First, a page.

Could natural gas be to oil what oil was to whale oil? Maybe. Natural gas prices have been quite low recently, but as a part of a general upward trend in energy prices that we’re going to see, natural gas prices will climb back up, and in the process, the United States will (re)discover its natural gas. Then we’ll see a lot of changes.
The U.S. Congress will discover that natural gas is an abundant, clean, domestic resource, something that apparently slipped its mind during the development of the American Clean Energy and Security Act, which the House passed last summer. It’s as if the entire bill was written about coal and oil, and its authors forgot that natural gas is the primary source for one-fourth of our energy consumption, is mostly produced domestically, has half the carbon footprint of coal (or better, when used with combined cycles), one-third lower carbon emissions than petroleum, and is a part of a domestic resource base that grows with time. For electricity, we can use natural gas to displace coal and to supplement our variable wind and solar resources — in the process improving our air quality, security and economy. Once Congress realizes that we have a lot of natural gas and that natural gas is a great enabler of renewable electricity, many of our energy problems will be solved for at least a few years.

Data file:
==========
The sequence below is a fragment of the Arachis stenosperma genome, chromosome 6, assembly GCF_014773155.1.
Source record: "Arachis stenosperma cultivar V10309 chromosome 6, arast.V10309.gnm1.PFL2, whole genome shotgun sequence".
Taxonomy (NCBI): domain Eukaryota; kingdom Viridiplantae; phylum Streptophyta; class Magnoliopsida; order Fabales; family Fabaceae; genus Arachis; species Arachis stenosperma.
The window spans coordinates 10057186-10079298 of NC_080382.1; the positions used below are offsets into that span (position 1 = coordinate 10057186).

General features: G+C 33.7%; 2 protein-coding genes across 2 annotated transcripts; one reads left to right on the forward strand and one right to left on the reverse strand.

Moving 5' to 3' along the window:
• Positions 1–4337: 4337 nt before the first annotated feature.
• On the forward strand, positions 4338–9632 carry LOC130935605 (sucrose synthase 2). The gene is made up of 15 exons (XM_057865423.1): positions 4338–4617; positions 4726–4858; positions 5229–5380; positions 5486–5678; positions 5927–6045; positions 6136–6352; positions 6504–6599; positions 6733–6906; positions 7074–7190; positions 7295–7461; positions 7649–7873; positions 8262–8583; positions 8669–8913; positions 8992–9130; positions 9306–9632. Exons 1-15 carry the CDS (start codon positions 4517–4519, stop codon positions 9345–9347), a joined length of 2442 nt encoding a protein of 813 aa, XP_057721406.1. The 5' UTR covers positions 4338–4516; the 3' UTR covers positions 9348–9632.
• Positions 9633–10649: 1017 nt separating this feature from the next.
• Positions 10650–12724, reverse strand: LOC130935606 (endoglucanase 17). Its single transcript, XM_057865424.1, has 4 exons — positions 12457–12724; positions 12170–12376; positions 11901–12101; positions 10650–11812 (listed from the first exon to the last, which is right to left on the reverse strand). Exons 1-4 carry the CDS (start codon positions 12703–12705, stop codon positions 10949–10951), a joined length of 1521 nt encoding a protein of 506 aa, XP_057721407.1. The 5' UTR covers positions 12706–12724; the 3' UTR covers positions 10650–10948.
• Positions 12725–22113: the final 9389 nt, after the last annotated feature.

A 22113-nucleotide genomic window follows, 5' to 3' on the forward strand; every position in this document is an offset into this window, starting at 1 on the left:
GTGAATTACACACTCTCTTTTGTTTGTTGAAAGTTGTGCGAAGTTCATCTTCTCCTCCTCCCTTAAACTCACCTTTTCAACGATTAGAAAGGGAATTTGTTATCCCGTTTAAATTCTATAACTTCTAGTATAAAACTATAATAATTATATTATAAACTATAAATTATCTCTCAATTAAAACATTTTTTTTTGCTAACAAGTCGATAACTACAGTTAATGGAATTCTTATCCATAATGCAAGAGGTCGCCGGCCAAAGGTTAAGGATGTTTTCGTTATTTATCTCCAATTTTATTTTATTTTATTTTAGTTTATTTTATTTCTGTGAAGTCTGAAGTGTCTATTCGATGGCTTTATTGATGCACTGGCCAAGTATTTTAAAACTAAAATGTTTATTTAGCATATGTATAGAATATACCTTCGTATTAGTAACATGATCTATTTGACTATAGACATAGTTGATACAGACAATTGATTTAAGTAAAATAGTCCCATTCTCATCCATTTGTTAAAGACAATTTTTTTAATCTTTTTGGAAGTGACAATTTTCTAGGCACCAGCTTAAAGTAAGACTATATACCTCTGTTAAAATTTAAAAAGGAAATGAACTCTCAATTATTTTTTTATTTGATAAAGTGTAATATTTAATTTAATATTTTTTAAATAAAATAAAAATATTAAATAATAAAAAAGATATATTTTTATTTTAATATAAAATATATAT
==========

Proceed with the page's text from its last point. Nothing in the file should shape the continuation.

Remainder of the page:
Furthermore, to displace oil, we could use natural gas to power up our cars. In the near future, Americans will discover that natural gas vehicles — already in existence — are cost-competitive with hybrids, plug-in hybrids and diesels. All this talk about electric cars is fun, but is also part of a century-old competition between batteries and gasoline tanks. The dark horse here is that the many tens of millions of households that have garages and natural gas hookups will discover the convenience and cost-effectiveness of filling up their clean-burning natural-gas vehicles at home.
The irony is that our natural gas reserves are only abundant if prices are higher. At low prices, extracting shale gas is uneconomical, but at high prices, we have more than we can handle. And such is the trick of the energy trade: having prices high enough to pull the resource out of the ground, but low enough that people can afford to buy it.
Five years from now, we’ll look back at all the worrying that carbon legislation would ruin the economy and laugh. We worried that U.S. auto companies would be devastated by fuel economy regulations in the 1970s, only to see their resurgence in the years shortly after the rules were put in place. We fretted that cap-and-trade in the 1990s to mitigate acid rain would ruin the economy, only to see the economy grow in the decade after its implementation at the same time sulfur emissions dropped rapidly. The benefits of cap-and-trade outweighed the costs by more than an order of magnitude. And such is the way it will go with carbon legislation.